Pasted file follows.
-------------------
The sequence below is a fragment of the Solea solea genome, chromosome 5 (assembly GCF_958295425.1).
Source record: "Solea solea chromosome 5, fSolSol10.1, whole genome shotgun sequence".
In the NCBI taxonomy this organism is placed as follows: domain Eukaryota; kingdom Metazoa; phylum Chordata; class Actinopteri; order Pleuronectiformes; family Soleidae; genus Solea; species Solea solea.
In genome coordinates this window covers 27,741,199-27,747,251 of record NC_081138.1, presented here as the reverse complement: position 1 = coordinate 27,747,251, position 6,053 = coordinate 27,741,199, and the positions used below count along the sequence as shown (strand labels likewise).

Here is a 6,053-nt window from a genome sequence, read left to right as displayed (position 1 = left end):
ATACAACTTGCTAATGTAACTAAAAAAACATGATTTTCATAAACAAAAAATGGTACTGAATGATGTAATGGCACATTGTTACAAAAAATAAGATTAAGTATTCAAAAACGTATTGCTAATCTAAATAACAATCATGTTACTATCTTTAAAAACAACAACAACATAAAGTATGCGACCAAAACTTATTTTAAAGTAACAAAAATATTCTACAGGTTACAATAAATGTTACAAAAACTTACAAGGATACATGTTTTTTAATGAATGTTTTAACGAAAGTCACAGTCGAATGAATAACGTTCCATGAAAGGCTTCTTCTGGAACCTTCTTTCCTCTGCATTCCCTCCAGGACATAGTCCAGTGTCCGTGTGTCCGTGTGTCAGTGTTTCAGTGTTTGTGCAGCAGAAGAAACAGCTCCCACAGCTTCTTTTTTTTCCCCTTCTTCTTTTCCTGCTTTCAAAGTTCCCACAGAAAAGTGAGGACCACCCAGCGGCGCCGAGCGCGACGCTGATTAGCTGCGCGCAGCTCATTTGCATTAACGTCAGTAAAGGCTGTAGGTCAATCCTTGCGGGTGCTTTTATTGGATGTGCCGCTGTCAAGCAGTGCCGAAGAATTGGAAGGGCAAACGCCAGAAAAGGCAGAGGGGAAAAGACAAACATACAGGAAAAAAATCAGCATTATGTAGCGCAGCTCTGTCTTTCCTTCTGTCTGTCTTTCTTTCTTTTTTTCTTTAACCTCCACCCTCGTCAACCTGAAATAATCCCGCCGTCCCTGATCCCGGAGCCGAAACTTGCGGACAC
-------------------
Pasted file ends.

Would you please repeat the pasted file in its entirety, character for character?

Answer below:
The sequence below is a fragment of the Solea solea genome, chromosome 5 (assembly GCF_958295425.1).
Source record: "Solea solea chromosome 5, fSolSol10.1, whole genome shotgun sequence".
In the NCBI taxonomy this organism is placed as follows: domain Eukaryota; kingdom Metazoa; phylum Chordata; class Actinopteri; order Pleuronectiformes; family Soleidae; genus Solea; species Solea solea.
In genome coordinates this window covers 27,741,199-27,747,251 of record NC_081138.1, presented here as the reverse complement: position 1 = coordinate 27,747,251, position 6,053 = coordinate 27,741,199, and the positions used below count along the sequence as shown (strand labels likewise).

Here is a 6,053-nt window from a genome sequence, read left to right as displayed (position 1 = left end):
ATACAACTTGCTAATGTAACTAAAAAAACATGATTTTCATAAACAAAAAATGGTACTGAATGATGTAATGGCACATTGTTACAAAAAATAAGATTAAGTATTCAAAAACGTATTGCTAATCTAAATAACAATCATGTTACTATCTTTAAAAACAACAACAACATAAAGTATGCGACCAAAACTTATTTTAAAGTAACAAAAATATTCTACAGGTTACAATAAATGTTACAAAAACTTACAAGGATACATGTTTTTTAATGAATGTTTTAACGAAAGTCACAGTCGAATGAATAACGTTCCATGAAAGGCTTCTTCTGGAACCTTCTTTCCTCTGCATTCCCTCCAGGACATAGTCCAGTGTCCGTGTGTCCGTGTGTCAGTGTTTCAGTGTTTGTGCAGCAGAAGAAACAGCTCCCACAGCTTCTTTTTTTTCCCCTTCTTCTTTTCCTGCTTTCAAAGTTCCCACAGAAAAGTGAGGACCACCCAGCGGCGCCGAGCGCGACGCTGATTAGCTGCGCGCAGCTCATTTGCATTAACGTCAGTAAAGGCTGTAGGTCAATCCTTGCGGGTGCTTTTATTGGATGTGCCGCTGTCAAGCAGTGCCGAAGAATTGGAAGGGCAAACGCCAGAAAAGGCAGAGGGGAAAAGACAAACATACAGGAAAAAAATCAGCATTATGTAGCGCAGCTCTGTCTTTCCTTCTGTCTGTCTTTCTTTCTTTTTTTCTTTAACCTCCACCCTCGTCAACCTGAAATAATCCCGCCGTCCCTGATCCCGGAGCCGAAACTTGCGGACAC